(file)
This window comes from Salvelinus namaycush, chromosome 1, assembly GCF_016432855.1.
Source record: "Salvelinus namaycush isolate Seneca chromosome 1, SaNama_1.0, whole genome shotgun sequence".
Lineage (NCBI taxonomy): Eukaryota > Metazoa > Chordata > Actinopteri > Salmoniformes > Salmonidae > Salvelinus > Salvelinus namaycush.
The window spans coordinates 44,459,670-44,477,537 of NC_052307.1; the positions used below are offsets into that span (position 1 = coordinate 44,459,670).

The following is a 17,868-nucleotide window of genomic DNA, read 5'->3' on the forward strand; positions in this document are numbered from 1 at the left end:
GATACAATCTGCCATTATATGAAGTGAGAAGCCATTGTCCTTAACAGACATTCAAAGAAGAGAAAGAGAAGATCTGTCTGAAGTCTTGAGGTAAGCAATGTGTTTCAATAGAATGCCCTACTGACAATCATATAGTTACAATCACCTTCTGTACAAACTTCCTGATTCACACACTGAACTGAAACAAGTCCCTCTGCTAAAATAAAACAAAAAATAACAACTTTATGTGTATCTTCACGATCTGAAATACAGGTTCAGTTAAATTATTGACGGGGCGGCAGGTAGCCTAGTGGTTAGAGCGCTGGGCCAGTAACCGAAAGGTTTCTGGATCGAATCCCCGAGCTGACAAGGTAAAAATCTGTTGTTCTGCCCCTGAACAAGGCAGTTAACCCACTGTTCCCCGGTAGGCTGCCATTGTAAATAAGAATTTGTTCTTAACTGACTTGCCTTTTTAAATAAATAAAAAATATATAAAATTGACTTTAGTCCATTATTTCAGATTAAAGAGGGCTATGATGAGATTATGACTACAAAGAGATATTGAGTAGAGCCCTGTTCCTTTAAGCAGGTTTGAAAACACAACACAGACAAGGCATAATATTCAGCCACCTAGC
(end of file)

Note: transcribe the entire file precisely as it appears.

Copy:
This window comes from Salvelinus namaycush, chromosome 1, assembly GCF_016432855.1.
Source record: "Salvelinus namaycush isolate Seneca chromosome 1, SaNama_1.0, whole genome shotgun sequence".
Lineage (NCBI taxonomy): Eukaryota > Metazoa > Chordata > Actinopteri > Salmoniformes > Salmonidae > Salvelinus > Salvelinus namaycush.
The window spans coordinates 44,459,670-44,477,537 of NC_052307.1; the positions used below are offsets into that span (position 1 = coordinate 44,459,670).

The following is a 17,868-nucleotide window of genomic DNA, read 5'->3' on the forward strand; positions in this document are numbered from 1 at the left end:
GATACAATCTGCCATTATATGAAGTGAGAAGCCATTGTCCTTAACAGACATTCAAAGAAGAGAAAGAGAAGATCTGTCTGAAGTCTTGAGGTAAGCAATGTGTTTCAATAGAATGCCCTACTGACAATCATATAGTTACAATCACCTTCTGTACAAACTTCCTGATTCACACACTGAACTGAAACAAGTCCCTCTGCTAAAATAAAACAAAAAATAACAACTTTATGTGTATCTTCACGATCTGAAATACAGGTTCAGTTAAATTATTGACGGGGCGGCAGGTAGCCTAGTGGTTAGAGCGCTGGGCCAGTAACCGAAAGGTTTCTGGATCGAATCCCCGAGCTGACAAGGTAAAAATCTGTTGTTCTGCCCCTGAACAAGGCAGTTAACCCACTGTTCCCCGGTAGGCTGCCATTGTAAATAAGAATTTGTTCTTAACTGACTTGCCTTTTTAAATAAATAAAAAATATATAAAATTGACTTTAGTCCATTATTTCAGATTAAAGAGGGCTATGATGAGATTATGACTACAAAGAGATATTGAGTAGAGCCCTGTTCCTTTAAGCAGGTTTGAAAACACAACACAGACAAGGCATAATATTCAGCCACCTAGC